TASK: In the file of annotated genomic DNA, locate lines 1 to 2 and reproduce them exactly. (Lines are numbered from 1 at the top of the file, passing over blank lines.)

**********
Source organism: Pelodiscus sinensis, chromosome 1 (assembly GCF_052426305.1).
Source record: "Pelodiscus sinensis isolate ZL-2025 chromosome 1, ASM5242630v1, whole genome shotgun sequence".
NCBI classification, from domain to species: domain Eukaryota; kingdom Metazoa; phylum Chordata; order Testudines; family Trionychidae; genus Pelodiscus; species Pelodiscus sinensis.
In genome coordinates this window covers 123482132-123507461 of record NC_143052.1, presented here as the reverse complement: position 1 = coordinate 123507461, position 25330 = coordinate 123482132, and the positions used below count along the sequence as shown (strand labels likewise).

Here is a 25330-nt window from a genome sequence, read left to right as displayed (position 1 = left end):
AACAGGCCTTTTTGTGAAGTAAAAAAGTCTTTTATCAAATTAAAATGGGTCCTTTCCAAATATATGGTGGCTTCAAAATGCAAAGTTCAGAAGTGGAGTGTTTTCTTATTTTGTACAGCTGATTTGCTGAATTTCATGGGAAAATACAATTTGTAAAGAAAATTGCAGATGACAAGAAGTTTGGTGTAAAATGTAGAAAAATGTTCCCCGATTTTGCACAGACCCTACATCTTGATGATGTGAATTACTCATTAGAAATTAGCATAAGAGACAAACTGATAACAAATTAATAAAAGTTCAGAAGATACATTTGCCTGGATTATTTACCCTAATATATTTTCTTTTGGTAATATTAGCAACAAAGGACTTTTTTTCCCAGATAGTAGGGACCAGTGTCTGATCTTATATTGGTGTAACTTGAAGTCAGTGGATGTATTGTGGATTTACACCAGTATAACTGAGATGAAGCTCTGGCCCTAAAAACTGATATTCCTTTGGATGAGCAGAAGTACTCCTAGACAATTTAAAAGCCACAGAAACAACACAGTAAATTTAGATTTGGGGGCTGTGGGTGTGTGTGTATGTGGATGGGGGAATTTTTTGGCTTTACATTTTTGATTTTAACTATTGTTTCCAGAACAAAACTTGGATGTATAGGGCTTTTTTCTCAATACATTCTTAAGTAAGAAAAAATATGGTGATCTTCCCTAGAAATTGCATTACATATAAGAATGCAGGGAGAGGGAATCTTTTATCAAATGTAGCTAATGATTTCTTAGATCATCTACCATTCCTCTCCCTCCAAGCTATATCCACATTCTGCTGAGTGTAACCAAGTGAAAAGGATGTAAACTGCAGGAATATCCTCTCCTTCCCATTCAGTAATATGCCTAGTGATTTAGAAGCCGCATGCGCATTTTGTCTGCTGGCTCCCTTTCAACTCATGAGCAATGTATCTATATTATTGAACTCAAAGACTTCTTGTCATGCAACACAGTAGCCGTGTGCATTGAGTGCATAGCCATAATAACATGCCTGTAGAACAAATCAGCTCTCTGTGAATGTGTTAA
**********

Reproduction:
Source organism: Pelodiscus sinensis, chromosome 1 (assembly GCF_052426305.1).
Source record: "Pelodiscus sinensis isolate ZL-2025 chromosome 1, ASM5242630v1, whole genome shotgun sequence".